Valsecito Amigo, Aníbal Troilo (1943)

I posted the first milonga sync on the blog a few days ago. I think it’s time for the first vals.

Vals is the lyrical member of the tango family and the only one in “3”; always in 3/4 . Still somewhat melancholic – usually in a minor key – but with lush flowing melodies and less rhythmic accents. In general; there are highly rhythmic valses too. Troilo manages a nice balance between lyricism (Section A) and rhythmic syncopation (Section B).

Troilo wrote Valsecito Amigo in 1943 (as far as I can determine) with lyrics by José María Contursi. The recording is also from 1943, with the great Francisco Fiorentino singing the vocals. has a list of recordings by other orquestas. A YouTube clip of Ruiz is here. And Canaro is here.

There are two s: A, which is repeated immediately, with some differences; and B, also played two times in succession. The A sections are each 16 s long and, curiously, the B sections are 17 bars long. The A-A-B-B grouping is played twice. The first time as an instrumental, the second time with vocals. Then another instrumental B section is played, with a very nice bandoneon solo in addition to the usual melody. The vals concludes with a vocal B section.

So the form is: instrumental A-A-B-B, vocal A-A-B-B, instrumental B, vocal B. Interesting.

I haven’t found a translation yet and the score from Todo Tango is so blurry I can’t make out the text, so it isn’t included. Sorry about that. I will add the lyrics later if I can locate them. And I’ll write a bit of analysis up later too. The B section in particular is quite interesting and a nice syncopated contrast to Section A.

Valsecito Amigo. Troilo, 1943. The sections are identified in red and when sung the word “Vocal” is added.

The two numbers, one above the other, written near the beginning of the first staff line (or whenever it changes), specifying the number of beats in a measure and the type of note that gets one beat.

Sections are the top level element of music's form. They are the the large building blocks of tango music, typically lasting around thirty seconds or so. Each section is a unique segment of music, having a distinct musical character.

Tango music has two, occasionally three, primary sections, which we may label  “A”, “B”, “C”. Sometimes there is an "Introduction", "Bridge", a short section between two larger ones, or "Coda", a short concluding section.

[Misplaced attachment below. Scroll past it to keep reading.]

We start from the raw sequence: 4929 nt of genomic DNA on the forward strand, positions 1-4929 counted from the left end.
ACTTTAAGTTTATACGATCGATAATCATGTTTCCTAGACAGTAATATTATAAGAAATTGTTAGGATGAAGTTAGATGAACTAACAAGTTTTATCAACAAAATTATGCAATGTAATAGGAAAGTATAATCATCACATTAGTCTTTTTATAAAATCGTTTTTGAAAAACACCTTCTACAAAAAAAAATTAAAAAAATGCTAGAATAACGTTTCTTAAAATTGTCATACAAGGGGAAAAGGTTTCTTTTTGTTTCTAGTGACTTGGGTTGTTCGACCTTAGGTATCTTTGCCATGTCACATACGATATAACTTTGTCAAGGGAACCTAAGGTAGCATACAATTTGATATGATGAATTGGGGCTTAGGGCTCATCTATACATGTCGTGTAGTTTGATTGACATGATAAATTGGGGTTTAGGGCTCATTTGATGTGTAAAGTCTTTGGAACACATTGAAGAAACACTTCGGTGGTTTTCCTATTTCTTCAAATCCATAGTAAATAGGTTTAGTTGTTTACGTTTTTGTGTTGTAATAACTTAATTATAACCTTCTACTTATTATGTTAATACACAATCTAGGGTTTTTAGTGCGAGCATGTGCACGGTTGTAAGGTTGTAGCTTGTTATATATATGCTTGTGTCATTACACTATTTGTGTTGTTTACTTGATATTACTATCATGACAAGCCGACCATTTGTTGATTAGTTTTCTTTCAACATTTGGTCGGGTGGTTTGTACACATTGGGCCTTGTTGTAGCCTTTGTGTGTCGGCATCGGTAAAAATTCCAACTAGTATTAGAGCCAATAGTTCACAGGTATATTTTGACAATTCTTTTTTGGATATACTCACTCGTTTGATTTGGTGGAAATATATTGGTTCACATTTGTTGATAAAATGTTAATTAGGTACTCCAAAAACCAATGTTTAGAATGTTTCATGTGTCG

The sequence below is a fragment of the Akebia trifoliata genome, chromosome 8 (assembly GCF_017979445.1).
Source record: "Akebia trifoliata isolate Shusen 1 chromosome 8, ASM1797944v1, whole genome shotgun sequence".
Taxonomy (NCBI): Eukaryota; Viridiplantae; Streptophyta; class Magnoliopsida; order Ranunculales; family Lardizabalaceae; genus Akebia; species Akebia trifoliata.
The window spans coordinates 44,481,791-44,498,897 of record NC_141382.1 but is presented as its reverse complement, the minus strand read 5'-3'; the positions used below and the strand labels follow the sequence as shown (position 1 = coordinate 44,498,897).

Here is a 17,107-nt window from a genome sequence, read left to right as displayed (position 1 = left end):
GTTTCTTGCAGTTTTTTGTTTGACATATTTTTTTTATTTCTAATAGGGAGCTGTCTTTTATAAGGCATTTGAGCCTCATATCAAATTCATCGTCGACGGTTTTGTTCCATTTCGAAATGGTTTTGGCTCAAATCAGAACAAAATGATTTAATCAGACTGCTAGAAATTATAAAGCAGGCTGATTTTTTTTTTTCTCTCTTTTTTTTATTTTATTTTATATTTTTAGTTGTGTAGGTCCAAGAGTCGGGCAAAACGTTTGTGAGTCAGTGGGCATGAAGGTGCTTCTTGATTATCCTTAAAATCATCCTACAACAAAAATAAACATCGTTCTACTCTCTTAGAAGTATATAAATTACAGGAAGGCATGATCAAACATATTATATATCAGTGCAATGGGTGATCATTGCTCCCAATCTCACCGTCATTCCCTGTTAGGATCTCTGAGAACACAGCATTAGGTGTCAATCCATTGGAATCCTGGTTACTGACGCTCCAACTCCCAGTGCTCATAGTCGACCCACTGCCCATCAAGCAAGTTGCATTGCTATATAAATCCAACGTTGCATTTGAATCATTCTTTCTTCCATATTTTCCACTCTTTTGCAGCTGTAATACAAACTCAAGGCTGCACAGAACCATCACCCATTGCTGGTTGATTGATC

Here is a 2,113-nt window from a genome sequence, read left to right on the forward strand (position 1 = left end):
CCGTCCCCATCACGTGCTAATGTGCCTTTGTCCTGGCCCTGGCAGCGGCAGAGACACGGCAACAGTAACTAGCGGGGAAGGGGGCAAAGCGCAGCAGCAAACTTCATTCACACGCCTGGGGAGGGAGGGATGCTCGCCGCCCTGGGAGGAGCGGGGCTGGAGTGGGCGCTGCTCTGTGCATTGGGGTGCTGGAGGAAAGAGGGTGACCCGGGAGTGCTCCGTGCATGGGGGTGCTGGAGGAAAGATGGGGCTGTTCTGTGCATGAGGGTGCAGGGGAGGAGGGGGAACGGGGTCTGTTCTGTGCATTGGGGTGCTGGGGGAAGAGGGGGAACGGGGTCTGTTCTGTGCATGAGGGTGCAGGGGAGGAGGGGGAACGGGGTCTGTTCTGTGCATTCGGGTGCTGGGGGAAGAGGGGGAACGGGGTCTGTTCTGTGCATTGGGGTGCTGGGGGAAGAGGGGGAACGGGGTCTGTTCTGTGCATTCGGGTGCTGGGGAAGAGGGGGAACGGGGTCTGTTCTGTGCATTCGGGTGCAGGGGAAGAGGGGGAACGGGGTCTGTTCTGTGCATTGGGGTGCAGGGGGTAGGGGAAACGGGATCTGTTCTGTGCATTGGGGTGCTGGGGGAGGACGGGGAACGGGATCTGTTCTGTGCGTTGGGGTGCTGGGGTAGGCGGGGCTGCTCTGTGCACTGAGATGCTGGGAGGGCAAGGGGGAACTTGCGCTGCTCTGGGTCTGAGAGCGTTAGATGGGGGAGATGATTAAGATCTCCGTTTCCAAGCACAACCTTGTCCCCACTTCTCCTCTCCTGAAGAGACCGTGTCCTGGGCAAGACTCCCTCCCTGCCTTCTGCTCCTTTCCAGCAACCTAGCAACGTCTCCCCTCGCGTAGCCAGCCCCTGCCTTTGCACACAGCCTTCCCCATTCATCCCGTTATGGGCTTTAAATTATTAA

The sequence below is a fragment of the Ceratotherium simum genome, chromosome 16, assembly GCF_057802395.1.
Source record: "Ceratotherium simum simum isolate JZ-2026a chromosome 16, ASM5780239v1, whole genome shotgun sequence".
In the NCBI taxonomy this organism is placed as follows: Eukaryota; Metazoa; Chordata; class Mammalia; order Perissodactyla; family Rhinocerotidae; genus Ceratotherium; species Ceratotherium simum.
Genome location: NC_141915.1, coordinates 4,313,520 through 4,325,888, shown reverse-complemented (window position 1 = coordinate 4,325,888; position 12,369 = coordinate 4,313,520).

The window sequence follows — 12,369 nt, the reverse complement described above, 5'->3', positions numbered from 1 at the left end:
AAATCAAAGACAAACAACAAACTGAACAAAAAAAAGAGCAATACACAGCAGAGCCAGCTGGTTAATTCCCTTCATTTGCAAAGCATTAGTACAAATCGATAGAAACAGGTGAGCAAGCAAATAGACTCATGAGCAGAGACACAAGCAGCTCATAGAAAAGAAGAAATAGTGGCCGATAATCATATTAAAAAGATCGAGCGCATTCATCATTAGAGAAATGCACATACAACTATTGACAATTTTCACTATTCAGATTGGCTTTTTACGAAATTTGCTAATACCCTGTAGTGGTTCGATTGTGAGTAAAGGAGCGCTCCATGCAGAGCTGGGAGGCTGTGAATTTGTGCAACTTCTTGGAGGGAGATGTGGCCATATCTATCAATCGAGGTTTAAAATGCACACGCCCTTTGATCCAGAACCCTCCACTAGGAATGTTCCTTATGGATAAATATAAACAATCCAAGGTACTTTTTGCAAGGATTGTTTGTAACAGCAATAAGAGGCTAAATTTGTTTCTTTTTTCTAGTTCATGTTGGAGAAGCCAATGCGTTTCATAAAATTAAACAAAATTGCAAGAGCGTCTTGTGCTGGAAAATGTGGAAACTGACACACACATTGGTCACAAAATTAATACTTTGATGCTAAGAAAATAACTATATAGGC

Usually each section will be played consecutively in order (A then B then C), followed by various other orderings. Typically in tango songs each section is played instrumentally then each is sung, then section A is played instrumentally: A-B-A (vocal)-B (vocal)-A. But there are many exceptions and other possibilities.

Phrases exist within a section.

A bar or measure is a small segment of music containing all the number of beats as specified by the time signature.

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3 Responses to Valsecito Amigo, Aníbal Troilo (1943)

  1. Jantango says:

    How wonderful to read the score for this exquisite vals. I have a question about the dotted half notes that are so short, especially measures 19 and 20. Why do you suppose that is?

    • tangomonkey says:

      There are quite a few differences between the two A sections. I thought of labelling the second one B (and B, C) but because the two As have a similar “feel” and balanced Question and Answer quality to them I didn’t.

      The second A section begins with a repeat of the first one. Bars 17-20 are identical to bars 1-4. And they form the first 4 bar phrase in the section. But as you heard the dotted half notes in bars 19 and 20 are clipped short, and accented.

      Some speculation…Perhaps this is to emphasize, or foretell a change is about to happen. Compare bar 21 to bar 5 and you’ll notice bar 21’s melody is higher. It stays higher for 5 bars and the rhythm is different sometimes. So are the harmonies. From bar 21 the orchestration is different too. Strings only on the melody this time, creating a “mellower” sound than bar 5-6. Then in bars 24-32 the bandoneons have the melody, played moderately clipped and accented. Underneath there is a lyrical counter melody in the strings. It’s because of these differences that I considered labeling the second Section A, Section B.

      I think this is as a reasonable reason why the dotted half notes are clipped – they do stand out – to mark a change in the music from what came before and what is to come. This is how I hear it but there is no right or wrong explanation for why the time value and articulation is different. It could be as simple as differentiating the end of the 4 bar phrases (bars 19-20, bars 3-4). I like that explanation too, and it has the benefit of being simple.

      Make sense?

  2. Jantango says:

    The composers, arrangers, and orquestra leaders created masterpieces with attention to each detail. There is nothing ordinary about this genre of music. I like your explanation. It’s simple enough.

    Todo Tango has the lyrics (but no translation):

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